All that aside, I have begun to contemplate doing a different kind of GORUCK challenge. In both March and May of 2014, there will be a GORUCK Challenge here start starts at 9:00 p.m on a Friday, meaning it will end sometime around 9:00 a.m. of Saturday. Five hours later, a GORUCK Light will start that will finish in the early evening hours, perhaps around 7:00. While it would not be the full 24 hours that a GORUCK Heavy takes, it would be the closest thing to a Heavy without actually being one. And while I have no big desire to do a Heavy--being awake for 24 hours? Really?-- I worry that doing this combo might make me want to do one.

If I were to attempt this, I would need to get in much better shape, especially upper body shape. The hardest thing for me to do in the Challenge I did in May was to get my rucksack off quickly and up over my head. I think I actually got it up above my head fewer than half the times we were told to do it. Not being able to get it off and up was really frustrating and made me feel like something of a failure. Were I to do another Challenge, with or without a Light following it, I would want to be much better at the whole rucksack-lift thing. I would also want to be able to carry my own pack for some of the physical training sessions and not rely so much on Steve's offering to carry my rucksack in addition to his.

STOP THE PRESSES! I just found this draft in my list of posts. When I wrote it, I was pondering doing two GORUCK events in the same 24-hour period. Having finished pondering, I registered to do just that, once in March 2014 and once in May 2014. I am, indeed, certifiably crazy.

What? I should actually post something?

In attempting to verify this blog to Pinterest, I noticed that it had had nine views today. My apologies for making you look at my most recent (ha!) post so many times. It's only 50-plus days old. I spent parts of some of those days thinking about how and why I had not posted. It all comes down to priorities. There is work. There is family. There are friends. There is a house. There are pets. There are lots of things that ask for or demand my attention. Last on the list are those things I do for myself, such as write or make art or try to learn some Vietnamese. These things done purely for myself get kicked to the curb when the things for others whisper and hook an index finger at me. Lately, I have spent or made much free time working on two quilts, a commission from a dear friend of long standing. I delivered those today to someone who will see that they get to the right person safe and sound. This should mean that I can get back to writing, which I love, or Vietnamese, at least some of which I would really like to learn, but no. There is another, smaller, quilting project afoot, followed by a bigger one. Yes, they are for other people who shall remain nameless. Perhaps I am my own worst enemy. I shall ponder this as I clean up my desk and prepare to start proofreading a 23-page document.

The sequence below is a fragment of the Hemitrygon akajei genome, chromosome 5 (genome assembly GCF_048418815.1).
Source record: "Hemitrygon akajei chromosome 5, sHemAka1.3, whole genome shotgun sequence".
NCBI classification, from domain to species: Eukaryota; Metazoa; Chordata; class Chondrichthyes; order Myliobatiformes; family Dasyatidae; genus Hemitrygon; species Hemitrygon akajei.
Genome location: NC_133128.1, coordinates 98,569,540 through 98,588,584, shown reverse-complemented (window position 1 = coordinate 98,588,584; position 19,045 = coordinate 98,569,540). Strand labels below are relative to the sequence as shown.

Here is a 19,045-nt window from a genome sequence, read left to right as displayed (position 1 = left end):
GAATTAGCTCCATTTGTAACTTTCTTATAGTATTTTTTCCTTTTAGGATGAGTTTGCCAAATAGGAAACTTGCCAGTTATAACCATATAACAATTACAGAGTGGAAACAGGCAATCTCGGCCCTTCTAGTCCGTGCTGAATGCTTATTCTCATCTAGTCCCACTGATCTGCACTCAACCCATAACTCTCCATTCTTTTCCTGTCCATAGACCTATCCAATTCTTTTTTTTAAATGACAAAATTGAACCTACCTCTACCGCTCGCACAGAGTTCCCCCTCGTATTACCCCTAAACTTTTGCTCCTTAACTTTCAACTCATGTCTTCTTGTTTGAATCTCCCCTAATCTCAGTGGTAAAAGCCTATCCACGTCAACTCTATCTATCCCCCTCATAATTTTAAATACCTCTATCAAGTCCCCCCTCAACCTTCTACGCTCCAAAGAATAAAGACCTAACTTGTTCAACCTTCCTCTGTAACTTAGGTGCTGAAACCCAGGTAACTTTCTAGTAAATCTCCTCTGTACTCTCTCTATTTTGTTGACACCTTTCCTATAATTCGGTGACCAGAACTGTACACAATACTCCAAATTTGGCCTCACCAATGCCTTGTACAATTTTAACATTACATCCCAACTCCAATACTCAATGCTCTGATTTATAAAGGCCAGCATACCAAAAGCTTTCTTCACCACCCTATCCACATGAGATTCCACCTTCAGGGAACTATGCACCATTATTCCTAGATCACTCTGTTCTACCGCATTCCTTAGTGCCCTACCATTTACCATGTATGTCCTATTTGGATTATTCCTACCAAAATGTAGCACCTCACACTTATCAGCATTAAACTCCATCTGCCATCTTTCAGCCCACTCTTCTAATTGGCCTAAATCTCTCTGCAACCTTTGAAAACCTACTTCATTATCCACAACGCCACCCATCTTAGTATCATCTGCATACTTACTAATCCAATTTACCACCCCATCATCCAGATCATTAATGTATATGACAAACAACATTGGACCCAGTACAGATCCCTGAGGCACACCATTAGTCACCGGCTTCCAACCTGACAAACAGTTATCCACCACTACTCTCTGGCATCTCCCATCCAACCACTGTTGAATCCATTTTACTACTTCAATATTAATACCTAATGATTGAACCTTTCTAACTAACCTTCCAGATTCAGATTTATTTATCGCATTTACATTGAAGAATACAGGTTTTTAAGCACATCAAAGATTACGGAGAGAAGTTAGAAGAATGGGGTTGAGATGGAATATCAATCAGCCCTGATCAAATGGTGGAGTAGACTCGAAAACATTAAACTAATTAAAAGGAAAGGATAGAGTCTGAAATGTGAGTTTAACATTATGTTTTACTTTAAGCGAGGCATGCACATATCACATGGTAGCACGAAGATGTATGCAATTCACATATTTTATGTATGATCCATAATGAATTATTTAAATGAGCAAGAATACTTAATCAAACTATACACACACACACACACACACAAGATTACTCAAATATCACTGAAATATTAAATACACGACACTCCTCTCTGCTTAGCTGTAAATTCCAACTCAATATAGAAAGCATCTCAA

Saturday, July 20, 2013

Taking What I Can Get

I have recently discovered two things at which I am better than the average bear, as Yogi would say. One is wall squats, in which your back is against a wall while your legs make a right angle in front. Basically, you look like a chair against the wall, an empty chair. We recently did this in SEAL Team PT workout, and when the instructor called stop after two minutes, I was one of the few people still squatting. The other thing at which I am apparently very good is the game of hot hands. If you don't remember this, it's when two people extend both their hands. One person has their hands palm up, while the other has theirs palm down. The person whose hands are at the bottom attempts to whip a hand around and slap the other person's hand. The person whose hands are at the top attempts not to let this happen bu pulling their hands away. If they succeed, they take over on the palm-up-slapping side. We did this in karate recently, and I spent most of the time as the one doing the slapping. We rotated regularly, so I did this with most of the other students there. Older son told me later that when he rotated to work with the black belt with whom I had just "played," that black belt commented, "You mom is really good at this." Wall squats and hot hands. Not as useful as some other things in the big picture called life, but I'll take success where I can find it.